INDIANAPOLIS (AP) - The first significant snow of the season triggered crashes, shut down highways and delayed or closed hundreds of schools in central and northern Indiana on Tuesday, but a bigger test for residents could come with frigid temperatures later in the week.
National Weather Service meteorologist Dave Tucek reported that 7 inches of snow fell overnight in Frankfort, about 25 miles southeast of Lafayette, while between 5 and 6 inches of snow were reported across the counties just north of Indianapolis.
Significantly less snow fell just south of that, with the Indianapolis International Airport on the city’s southwest side picking up only about 2.1 inches.
The Indiana State Police’s Indianapolis district reported more than 100 crashes, dozens of slide-offs and eight injuries, none of which were life-threatening. More than 200 school districts closed or delayed their starts.
More than a dozen counties had travel advisories in place as of midday.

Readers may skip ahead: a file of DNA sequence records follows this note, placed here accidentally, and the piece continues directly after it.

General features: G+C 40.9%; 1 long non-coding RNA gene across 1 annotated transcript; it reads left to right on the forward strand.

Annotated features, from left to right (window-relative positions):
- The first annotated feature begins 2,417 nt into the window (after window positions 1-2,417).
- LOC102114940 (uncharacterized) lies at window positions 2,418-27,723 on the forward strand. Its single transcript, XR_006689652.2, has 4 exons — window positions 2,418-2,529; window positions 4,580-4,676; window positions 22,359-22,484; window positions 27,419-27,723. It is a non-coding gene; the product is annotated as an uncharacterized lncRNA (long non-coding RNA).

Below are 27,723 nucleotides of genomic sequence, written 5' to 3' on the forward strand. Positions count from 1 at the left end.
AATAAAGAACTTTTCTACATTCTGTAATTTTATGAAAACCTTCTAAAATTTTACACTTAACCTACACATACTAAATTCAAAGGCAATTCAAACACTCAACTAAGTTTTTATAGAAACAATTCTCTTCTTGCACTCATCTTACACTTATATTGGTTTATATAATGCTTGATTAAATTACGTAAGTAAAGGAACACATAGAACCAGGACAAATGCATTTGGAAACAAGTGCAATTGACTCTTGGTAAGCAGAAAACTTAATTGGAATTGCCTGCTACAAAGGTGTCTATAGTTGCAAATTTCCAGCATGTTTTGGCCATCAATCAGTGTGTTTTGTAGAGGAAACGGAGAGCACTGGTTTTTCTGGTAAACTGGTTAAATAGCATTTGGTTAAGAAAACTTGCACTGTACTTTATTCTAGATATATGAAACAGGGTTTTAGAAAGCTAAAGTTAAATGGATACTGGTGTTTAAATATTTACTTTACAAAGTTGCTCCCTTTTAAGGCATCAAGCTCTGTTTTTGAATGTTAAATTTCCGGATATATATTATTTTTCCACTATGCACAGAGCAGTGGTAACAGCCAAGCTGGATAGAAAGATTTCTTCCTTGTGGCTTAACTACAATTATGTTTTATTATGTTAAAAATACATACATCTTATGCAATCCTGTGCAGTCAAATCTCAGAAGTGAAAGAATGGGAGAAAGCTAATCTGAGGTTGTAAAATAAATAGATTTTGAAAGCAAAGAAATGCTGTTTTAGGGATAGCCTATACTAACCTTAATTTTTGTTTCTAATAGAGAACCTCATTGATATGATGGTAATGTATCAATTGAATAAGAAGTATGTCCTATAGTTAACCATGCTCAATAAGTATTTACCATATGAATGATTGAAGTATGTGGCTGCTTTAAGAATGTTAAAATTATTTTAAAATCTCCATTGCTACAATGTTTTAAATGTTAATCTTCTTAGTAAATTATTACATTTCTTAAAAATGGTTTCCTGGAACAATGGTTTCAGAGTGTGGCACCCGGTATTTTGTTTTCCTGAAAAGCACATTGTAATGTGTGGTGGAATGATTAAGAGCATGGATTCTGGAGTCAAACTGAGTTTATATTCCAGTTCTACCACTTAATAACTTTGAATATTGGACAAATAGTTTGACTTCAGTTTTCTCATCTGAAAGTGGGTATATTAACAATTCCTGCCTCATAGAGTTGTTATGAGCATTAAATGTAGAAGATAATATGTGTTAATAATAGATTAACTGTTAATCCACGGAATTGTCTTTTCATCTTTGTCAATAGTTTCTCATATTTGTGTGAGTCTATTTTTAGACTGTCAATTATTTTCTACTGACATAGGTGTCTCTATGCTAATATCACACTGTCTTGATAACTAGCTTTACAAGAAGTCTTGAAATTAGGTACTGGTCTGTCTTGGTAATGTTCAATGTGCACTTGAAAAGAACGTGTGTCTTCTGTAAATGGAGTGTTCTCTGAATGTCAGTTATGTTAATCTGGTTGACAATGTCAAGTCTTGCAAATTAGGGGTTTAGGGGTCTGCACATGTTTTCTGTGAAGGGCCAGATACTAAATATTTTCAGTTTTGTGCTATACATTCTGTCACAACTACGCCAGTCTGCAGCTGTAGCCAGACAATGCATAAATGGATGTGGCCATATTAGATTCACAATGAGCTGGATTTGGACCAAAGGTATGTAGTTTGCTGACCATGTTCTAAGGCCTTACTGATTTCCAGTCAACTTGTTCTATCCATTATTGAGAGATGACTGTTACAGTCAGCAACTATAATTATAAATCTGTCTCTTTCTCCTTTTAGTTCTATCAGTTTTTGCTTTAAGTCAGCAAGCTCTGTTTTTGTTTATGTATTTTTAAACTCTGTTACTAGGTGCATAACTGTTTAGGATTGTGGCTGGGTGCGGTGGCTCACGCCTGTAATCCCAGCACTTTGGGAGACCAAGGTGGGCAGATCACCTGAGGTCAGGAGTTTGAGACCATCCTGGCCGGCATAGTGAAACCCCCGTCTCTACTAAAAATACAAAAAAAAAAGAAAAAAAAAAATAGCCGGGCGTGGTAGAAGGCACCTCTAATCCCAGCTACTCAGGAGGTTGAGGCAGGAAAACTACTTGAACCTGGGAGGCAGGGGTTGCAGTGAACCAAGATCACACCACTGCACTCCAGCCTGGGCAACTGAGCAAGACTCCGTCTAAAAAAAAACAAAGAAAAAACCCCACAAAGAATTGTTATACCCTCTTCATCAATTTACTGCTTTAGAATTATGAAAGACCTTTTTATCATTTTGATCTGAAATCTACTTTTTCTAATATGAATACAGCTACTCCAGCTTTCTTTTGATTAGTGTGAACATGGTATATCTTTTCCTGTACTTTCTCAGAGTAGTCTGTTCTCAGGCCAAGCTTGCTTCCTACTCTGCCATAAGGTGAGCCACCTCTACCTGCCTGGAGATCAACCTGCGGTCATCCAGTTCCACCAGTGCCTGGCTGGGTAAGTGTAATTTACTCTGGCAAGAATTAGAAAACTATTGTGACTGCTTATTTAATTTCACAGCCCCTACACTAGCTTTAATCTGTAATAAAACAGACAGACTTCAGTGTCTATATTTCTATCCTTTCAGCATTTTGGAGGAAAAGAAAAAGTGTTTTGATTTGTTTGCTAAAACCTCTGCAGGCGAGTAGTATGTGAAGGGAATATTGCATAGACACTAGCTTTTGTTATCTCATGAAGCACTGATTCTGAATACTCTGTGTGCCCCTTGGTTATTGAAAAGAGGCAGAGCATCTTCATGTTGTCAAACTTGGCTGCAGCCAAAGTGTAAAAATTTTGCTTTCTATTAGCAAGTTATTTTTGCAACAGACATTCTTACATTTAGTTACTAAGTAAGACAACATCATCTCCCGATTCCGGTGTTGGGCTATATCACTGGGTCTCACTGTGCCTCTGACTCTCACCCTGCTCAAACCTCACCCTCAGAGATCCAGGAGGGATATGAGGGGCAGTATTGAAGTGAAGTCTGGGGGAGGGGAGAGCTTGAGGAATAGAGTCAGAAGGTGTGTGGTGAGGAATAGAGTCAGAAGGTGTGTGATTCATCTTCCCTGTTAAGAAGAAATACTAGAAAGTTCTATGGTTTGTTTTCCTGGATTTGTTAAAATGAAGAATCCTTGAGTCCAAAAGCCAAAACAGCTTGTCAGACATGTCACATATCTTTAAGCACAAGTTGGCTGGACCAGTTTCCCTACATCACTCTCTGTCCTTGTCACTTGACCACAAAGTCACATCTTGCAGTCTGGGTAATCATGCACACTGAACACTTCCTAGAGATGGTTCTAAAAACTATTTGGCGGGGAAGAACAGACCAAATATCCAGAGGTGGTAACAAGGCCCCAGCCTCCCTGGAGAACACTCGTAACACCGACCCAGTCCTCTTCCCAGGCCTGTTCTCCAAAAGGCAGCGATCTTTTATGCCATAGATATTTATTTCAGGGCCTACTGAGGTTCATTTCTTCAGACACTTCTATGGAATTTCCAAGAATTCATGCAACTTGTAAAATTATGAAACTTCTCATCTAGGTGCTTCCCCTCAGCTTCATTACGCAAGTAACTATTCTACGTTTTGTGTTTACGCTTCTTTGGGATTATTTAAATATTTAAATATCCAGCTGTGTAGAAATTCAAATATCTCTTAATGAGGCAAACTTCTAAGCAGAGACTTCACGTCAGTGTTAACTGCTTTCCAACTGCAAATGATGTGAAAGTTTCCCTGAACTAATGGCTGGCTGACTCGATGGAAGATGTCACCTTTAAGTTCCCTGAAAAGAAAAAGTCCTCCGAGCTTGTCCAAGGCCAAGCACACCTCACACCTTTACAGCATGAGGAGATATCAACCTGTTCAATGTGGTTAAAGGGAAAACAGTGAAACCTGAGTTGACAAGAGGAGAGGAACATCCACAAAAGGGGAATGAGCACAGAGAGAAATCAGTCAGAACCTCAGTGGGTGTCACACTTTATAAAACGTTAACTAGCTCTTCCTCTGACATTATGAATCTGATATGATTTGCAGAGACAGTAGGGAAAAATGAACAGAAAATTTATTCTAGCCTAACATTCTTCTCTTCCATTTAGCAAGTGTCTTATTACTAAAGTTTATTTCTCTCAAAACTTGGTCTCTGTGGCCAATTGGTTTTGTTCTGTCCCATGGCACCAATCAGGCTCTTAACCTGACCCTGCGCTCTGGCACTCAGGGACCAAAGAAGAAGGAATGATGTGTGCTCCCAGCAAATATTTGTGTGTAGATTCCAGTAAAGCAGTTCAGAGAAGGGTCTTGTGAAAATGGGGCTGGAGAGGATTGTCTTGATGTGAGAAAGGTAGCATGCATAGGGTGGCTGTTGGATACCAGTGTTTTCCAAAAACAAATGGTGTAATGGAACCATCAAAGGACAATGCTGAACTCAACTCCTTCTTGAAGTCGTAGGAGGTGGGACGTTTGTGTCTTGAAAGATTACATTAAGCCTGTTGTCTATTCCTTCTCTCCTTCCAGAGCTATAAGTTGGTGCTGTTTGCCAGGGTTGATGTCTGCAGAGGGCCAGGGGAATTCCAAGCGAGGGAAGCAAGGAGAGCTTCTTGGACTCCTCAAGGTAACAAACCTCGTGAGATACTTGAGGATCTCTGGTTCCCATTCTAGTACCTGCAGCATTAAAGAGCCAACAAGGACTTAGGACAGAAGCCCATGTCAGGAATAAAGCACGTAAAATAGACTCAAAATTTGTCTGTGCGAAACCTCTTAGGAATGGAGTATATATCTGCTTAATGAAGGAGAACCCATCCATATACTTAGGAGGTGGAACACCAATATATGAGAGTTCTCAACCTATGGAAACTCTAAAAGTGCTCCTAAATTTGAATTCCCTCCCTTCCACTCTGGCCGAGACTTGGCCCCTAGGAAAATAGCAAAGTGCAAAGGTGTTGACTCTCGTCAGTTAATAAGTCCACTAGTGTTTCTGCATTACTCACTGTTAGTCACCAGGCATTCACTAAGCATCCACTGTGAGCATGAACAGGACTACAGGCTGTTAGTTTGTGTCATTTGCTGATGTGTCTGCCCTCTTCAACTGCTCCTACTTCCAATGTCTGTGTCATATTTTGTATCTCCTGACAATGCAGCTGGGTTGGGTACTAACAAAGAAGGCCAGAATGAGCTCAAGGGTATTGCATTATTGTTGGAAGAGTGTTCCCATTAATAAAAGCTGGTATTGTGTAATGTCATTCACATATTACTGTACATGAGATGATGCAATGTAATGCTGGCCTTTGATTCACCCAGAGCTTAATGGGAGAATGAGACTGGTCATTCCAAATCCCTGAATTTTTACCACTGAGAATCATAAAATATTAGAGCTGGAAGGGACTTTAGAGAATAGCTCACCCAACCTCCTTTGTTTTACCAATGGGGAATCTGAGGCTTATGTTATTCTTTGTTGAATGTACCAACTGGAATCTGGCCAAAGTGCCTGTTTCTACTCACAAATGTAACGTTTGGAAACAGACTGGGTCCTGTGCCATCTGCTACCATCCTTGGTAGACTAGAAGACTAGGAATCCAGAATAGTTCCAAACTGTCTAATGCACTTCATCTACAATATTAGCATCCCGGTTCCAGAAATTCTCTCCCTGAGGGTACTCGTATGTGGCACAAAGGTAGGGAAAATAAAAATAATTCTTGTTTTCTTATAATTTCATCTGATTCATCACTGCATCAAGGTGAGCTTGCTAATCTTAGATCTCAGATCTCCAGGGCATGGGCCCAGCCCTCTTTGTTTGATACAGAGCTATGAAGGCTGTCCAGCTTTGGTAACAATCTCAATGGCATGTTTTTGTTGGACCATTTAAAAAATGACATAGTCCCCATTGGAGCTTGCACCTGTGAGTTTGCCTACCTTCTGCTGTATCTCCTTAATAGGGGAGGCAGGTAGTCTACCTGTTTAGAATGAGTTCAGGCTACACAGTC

Interstate 65’s southbound lanes were closed for several hours at the Jasper County-White County line in northern Indiana following a series of weather-related crashes. Problems also were reported on Interstate 69 and Interstate 70.
Gov. Mike Pence praised the response of the Indiana Department of Transportation, which supplied 600 plow trucks to keep roads clear for morning commuters. He also attributed the lack of serious problems to “a lot of good Hoosier common sense.”
The snow won’t be going anywhere soon. Frigid air was expected to spill across Indiana overnight, plunging temperatures to about zero by daybreak Wednesday over all but southern Indiana. Wind chills were forecast to dip as low as 30 below zero.
The forecast prompted Indianapolis to implement a two-hour delay for city employees for Wednesday and Thursday and suspend trash collection.
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